“With the letters POW on our backs and on the legs of our uniforms, we were often the object of public mockery and derision,“ Mössner wrote. “Yet we were happy to be able to participate in Sunday School and sacrament meetings. … Nobody in the branch was offended by our prisoner clothing or our poor English.”6

Lucy Ripley Bradbury, a longtime member of the Church in Leeds, remembered that, for some members, it was initially difficult to see German soldiers in worship services so soon after the end of the war.

“At first one or two were rather antagonistic towards him,” she later wrote, but as Mössner attended and served in the ward—eventually being called as Sunday School president—and as he and the men he brought with him sang hymns and prayed with the Saints in Leeds, “very soon any animosity there may have been was erased and great friendships were formed.”

“We who were supposed to be enemies had reached the stage the Lord Jesus Christ spoke of when He said ‘Love your enemies,’” she remembered, “and the love was mutual.”7

Despite opposition in the POW camp—for a time Mössner was forbidden to preach at the camp chapel after a priest complained about the conversions—Mössner continued to share his testimony, and soon two more prisoners of war requested baptism.

“Again we were picked up by Church members at the camp gate,” Mössner wrote. “With the power and authority of the holy priesthood and in the name of Jesus Christ, I was permitted to baptize my beloved brethren.”

Later that evening the branch held a Christmas party, at which Mössner and the four German converts— Willi Raschke, Wolfgang Krueger, Heinz Borchert, and Erich Ruelicke—presented to the 40 children in the Bradford Branch wooden toys they had spent weeks making in camp.

Not long after, now filled with the spirit of missionary work himself, Raschke bore his testimony of the gospel to a couple who routinely brought bread to the prisoners assigned to work in a farmer’s field near their home. That couple, too, joined the Church, and when Mössner returned to England in 1974, their daughter was married to the bishop of the Leeds Ward.8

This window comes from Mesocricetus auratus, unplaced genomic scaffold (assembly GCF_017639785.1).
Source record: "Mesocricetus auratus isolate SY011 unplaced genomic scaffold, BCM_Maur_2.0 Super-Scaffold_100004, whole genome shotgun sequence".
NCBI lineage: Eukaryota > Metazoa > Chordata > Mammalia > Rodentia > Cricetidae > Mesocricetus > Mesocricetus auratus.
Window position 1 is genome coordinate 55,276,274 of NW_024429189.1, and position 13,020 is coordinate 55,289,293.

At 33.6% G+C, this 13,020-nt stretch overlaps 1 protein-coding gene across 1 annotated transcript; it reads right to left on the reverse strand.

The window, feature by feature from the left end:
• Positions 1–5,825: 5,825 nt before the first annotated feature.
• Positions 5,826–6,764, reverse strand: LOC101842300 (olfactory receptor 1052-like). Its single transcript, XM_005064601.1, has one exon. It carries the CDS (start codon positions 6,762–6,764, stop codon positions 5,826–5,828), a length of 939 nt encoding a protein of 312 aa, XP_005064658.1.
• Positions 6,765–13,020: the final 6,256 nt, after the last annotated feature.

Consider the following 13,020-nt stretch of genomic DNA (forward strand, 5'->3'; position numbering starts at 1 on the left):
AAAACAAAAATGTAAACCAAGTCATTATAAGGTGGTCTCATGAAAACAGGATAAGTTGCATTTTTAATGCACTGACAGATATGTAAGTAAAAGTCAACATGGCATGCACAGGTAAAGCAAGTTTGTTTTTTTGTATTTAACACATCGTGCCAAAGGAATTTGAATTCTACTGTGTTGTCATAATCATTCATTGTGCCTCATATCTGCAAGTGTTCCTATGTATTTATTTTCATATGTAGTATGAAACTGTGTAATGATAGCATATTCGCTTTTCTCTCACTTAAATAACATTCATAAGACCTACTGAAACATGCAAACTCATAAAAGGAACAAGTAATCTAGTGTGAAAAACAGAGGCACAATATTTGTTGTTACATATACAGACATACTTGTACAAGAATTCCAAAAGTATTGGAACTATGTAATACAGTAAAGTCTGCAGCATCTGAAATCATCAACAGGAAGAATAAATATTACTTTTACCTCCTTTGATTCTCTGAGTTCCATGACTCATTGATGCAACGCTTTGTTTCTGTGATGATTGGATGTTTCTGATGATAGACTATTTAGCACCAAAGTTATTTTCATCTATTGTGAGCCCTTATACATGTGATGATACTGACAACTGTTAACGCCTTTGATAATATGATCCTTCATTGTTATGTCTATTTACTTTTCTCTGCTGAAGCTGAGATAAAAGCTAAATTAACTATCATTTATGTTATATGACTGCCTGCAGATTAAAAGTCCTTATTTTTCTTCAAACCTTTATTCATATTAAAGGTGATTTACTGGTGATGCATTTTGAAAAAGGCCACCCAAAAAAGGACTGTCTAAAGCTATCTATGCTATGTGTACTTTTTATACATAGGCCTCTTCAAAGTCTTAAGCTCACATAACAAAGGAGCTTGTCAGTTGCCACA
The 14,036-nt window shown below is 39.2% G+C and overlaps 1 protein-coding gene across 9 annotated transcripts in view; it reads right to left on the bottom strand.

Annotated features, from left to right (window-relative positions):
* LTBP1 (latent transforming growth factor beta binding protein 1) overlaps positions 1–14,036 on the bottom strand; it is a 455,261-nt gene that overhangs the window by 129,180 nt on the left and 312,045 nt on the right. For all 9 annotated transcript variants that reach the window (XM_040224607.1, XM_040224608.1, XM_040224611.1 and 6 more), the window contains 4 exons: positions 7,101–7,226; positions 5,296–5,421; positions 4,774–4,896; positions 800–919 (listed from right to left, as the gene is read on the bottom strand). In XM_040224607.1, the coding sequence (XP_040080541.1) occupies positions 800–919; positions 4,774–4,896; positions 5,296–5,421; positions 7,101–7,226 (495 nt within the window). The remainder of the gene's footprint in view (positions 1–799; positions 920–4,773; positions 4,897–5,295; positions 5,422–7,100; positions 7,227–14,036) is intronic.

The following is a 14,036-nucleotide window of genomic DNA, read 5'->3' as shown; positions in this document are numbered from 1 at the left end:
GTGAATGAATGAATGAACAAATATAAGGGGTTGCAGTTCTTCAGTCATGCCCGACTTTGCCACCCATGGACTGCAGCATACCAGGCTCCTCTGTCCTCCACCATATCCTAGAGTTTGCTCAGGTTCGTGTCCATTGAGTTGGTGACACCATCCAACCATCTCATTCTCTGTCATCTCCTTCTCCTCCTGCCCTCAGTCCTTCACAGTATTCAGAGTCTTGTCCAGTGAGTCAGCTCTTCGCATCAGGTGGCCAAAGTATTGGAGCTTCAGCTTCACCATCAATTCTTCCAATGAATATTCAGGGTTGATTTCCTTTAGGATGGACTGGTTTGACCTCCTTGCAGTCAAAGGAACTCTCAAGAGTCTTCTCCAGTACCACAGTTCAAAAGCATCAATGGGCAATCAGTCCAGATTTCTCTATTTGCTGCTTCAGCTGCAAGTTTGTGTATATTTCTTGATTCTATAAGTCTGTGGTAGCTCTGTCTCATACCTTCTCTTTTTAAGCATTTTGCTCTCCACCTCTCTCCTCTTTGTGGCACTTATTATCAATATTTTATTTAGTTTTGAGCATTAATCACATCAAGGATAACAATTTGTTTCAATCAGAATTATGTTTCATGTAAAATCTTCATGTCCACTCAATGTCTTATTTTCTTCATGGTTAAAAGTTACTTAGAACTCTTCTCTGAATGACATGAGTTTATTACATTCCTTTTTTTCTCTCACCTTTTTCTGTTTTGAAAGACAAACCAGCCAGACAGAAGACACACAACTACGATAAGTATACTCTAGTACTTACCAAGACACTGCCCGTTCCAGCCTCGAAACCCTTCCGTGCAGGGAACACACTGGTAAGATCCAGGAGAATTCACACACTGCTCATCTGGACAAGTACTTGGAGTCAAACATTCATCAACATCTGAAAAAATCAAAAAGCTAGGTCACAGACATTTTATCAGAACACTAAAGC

Mössner was finally repatriated in May 1948, the last of the now five German Latter-day Saints in the prisoner of war camp near Leeds. When he returned home to Stuttgart, to his wife and to a son he had yet to meet, he did so not just as a soldier, but as a missionary.

More than two decades later, the Mössners’ son Jürgen served in the Leeds England Mission. When Hermann and Lore went to England to pick him up, Hermann Mössner addressed from the pulpit his friends still meeting in the same wooden chapel in Bradford. Afterward, some adults there told him they still had the wooden toys the German prisoners of war had lovingly carved for them as children.9

“Brother Mössner, I think, is different from anyone I have ever known,” George Camm wrote in 1947. “He loves the gospel. He lives it. He almost breathes it. …

“When I was first given the appointment of visiting him, one of the brethren in the District put his hand on my shoulder and said, ‘You have a great chance to teach our German brother many things.’ I must state, however, that I have been the one who has learned. Although I am older and have been in the Church many years, my association with Brother Mössner has taught me a new meaning in humility, patience, and brotherly love.”10